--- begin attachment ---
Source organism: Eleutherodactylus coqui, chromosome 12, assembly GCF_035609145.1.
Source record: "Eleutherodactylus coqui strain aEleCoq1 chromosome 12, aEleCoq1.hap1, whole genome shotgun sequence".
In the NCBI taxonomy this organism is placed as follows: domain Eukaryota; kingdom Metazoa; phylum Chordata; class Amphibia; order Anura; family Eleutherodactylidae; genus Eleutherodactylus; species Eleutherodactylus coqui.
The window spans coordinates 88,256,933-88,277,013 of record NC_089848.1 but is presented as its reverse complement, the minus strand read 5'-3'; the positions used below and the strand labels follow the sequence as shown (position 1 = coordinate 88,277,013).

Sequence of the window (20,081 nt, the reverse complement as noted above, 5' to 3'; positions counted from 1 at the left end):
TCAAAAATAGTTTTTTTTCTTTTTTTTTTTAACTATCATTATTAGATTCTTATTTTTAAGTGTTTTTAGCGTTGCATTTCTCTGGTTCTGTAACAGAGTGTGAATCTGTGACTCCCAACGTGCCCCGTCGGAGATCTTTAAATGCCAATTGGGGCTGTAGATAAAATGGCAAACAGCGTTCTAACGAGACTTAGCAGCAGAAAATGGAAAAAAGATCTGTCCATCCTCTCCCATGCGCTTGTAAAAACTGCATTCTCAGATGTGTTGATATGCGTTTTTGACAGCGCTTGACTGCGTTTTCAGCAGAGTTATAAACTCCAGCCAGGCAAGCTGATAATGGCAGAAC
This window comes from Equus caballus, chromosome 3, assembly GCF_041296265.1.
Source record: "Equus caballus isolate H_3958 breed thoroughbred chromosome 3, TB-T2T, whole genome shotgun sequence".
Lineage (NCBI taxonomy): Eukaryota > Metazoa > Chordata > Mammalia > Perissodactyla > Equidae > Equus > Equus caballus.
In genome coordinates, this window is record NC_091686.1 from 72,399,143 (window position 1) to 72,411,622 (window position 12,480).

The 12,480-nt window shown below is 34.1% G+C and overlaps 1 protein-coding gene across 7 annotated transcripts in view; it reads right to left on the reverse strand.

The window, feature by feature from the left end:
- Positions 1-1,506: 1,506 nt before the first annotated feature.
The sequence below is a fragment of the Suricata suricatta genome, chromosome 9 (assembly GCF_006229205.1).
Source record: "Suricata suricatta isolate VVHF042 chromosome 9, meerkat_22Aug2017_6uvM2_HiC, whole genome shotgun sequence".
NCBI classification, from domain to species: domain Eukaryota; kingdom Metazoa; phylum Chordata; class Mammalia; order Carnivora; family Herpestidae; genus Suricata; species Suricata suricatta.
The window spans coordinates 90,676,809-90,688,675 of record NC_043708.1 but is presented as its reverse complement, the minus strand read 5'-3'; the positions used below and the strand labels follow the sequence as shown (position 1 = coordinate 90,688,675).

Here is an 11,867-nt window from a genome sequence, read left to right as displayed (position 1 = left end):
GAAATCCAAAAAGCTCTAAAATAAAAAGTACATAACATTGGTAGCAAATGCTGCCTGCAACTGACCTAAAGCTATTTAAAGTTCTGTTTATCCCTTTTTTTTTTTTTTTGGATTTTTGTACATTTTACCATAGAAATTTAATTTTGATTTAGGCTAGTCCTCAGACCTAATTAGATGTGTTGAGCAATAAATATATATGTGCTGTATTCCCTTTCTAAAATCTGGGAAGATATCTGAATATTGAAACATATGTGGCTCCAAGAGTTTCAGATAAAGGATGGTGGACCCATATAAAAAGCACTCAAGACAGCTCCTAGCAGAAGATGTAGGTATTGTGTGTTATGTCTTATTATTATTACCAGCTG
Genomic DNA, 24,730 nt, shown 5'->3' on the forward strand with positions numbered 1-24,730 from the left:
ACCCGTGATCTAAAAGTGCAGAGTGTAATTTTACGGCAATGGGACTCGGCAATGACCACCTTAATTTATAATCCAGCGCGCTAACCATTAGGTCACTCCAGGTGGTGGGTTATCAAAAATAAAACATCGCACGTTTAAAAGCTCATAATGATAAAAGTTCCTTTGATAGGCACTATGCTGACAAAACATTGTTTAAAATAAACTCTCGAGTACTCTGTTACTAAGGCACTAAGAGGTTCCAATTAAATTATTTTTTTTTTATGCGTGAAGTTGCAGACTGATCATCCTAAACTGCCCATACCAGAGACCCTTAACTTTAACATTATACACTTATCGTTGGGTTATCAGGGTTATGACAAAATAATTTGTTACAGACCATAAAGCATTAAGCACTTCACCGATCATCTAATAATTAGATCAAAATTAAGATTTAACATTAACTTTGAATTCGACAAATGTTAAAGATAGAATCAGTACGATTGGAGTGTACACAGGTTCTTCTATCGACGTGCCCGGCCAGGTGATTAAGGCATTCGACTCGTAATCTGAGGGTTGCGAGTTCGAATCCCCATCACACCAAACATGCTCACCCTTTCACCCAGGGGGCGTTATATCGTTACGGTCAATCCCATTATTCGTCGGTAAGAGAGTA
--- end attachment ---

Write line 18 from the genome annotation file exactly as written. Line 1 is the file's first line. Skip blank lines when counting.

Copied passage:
Here is an 11,867-nt window from a genome sequence, read left to right as displayed (position 1 = left end):